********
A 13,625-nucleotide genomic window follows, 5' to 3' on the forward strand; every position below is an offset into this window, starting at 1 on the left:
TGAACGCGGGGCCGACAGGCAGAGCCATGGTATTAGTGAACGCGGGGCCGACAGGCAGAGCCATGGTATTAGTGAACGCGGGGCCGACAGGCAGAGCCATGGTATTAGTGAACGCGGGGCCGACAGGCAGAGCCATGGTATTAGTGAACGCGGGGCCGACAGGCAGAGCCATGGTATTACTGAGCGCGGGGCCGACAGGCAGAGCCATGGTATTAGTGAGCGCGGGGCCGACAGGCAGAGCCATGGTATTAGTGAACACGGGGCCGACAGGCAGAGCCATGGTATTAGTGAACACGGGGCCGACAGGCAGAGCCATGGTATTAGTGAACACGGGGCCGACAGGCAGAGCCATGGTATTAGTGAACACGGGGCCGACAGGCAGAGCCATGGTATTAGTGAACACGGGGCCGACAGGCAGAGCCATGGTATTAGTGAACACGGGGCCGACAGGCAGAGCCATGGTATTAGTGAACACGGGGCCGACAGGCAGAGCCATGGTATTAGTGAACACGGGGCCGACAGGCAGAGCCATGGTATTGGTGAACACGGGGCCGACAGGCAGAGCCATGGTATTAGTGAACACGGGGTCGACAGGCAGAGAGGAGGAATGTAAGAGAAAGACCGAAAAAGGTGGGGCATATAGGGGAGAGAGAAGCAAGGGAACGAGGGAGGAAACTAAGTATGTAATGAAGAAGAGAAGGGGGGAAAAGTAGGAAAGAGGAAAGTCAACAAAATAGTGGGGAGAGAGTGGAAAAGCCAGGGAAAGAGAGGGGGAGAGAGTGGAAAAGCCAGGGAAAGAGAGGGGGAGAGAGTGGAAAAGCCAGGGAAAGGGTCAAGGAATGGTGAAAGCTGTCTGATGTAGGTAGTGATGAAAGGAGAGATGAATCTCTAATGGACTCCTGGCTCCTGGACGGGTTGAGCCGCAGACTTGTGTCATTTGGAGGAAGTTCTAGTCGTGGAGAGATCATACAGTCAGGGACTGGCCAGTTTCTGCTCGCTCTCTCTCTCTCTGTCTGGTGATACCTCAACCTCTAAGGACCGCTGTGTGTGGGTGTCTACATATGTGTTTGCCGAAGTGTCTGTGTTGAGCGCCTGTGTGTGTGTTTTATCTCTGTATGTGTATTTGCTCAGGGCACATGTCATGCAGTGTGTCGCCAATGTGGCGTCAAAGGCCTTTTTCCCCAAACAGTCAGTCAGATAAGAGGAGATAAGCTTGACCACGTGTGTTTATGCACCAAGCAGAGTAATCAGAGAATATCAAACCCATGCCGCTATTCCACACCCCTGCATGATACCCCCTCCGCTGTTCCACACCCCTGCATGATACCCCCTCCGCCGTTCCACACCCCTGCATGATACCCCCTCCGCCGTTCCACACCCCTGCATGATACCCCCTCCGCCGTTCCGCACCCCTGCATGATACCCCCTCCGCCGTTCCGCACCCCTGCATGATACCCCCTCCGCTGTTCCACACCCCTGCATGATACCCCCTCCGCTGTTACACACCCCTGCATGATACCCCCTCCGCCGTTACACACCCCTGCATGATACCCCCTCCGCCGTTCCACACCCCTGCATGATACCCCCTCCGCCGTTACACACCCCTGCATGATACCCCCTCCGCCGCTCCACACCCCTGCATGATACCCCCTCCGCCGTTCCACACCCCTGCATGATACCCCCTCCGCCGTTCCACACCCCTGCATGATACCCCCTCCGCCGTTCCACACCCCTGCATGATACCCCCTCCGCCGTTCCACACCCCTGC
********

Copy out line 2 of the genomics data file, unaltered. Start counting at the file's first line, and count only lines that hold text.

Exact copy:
TGAACGCGGGGCCGACAGGCAGAGCCATGGTATTAGTGAACGCGGGGCCGACAGGCAGAGCCATGGTATTAGTGAACGCGGGGCCGACAGGCAGAGCCATGGTATTAGTGAACGCGGGGCCGACAGGCAGAGCCATGGTATTAGTGAACGCGGGGCCGACAGGCAGAGCCATGGTATTACTGAGCGCGGGGCCGACAGGCAGAGCCATGGTATTAGTGAGCGCGGGGCCGACAGGCAGAGCCATGGTATTAGTGAACACGGGGCCGACAGGCAGAGCCATGGTATTAGTGAACACGGGGCCGACAGGCAGAGCCATGGTATTAGTGAACACGGGGCCGACAGGCAGAGCCATGGTATTAGTGAACACGGGGCCGACAGGCAGAGCCATGGTATTAGTGAACACGGGGCCGACAGGCAGAGCCATGGTATTAGTGAACACGGGGCCGACAGGCAGAGCCATGGTATTAGTGAACACGGGGCCGACAGGCAGAGCCATGGTATTAGTGAACACGGGGCCGACAGGCAGAGCCATGGTATTGGTGAACACGGGGCCGACAGGCAGAGCCATGGTATTAGTGAACACGGGGTCGACAGGCAGAGAGGAGGAATGTAAGAGAAAGACCGAAAAAGGTGGGGCATATAGGGGAGAGAGAAGCAAGGGAACGAGGGAGGAAACTAAGTATGTAATGAAGAAGAGAAGGGGGGAAAAGTAGGAAAGAGGAAAGTCAACAAAATAGTGGGGAGAGAGTGGAAAAGCCAGGGAAAGAGAGGGGGAGAGAGTGGAAAAGCCAGGGAAAGAGAGGGGGAGAGAGTGGAAAAGCCAGGGAAAGGGTCAAGGAATGGTGAAAGCTGTCTGATGTAGGTAGTGATGAAAGGAGAGATGAATCTCTAATGGACTCCTGGCTCCTGGACGGGTTGAGCCGCAGACTTGTGTCATTTGGAGGAAGTTCTAGTCGTGGAGAGATCATACAGTCAGGGACTGGCCAGTTTCTGCTCGCTCTCTCTCTCTCTGTCTGGTGATACCTCAACCTCTAAGGACCGCTGTGTGTGGGTGTCTACATATGTGTTTGCCGAAGTGTCTGTGTTGAGCGCCTGTGTGTGTGTTTTATCTCTGTATGTGTATTTGCTCAGGGCACATGTCATGCAGTGTGTCGCCAATGTGGCGTCAAAGGCCTTTTTCCCCAAACAGTCAGTCAGATAAGAGGAGATAAGCTTGACCACGTGTGTTTATGCACCAAGCAGAGTAATCAGAGAATATCAAACCCATGCCGCTATTCCACACCCCTGCATGATACCCCCTCCGCTGTTCCACACCCCTGCATGATACCCCCTCCGCCGTTCCACACCCCTGCATGATACCCCCTCCGCCGTTCCACACCCCTGCATGATACCCCCTCCGCCGTTCCGCACCCCTGCATGATACCCCCTCCGCCGTTCCGCACCCCTGCATGATACCCCCTCCGCTGTTCCACACCCCTGCATGATACCCCCTCCGCTGTTACACACCCCTGCATGATACCCCCTCCGCCGTTACACACCCCTGCATGATACCCCCTCCGCCGTTCCACACCCCTGCATGATACCCCCTCCGCCGTTACACACCCCTGCATGATACCCCCTCCGCCGCTCCACACCCCTGCATGATACCCCCTCCGCCGTTCCACACCCCTGCATGATACCCCCTCCGCCGTTCCACACCCCTGCATGATACCCCCTCCGCCGTTCCACACCCCTGCATGATACCCCCTCCGCCGTTCCACACCCCTGC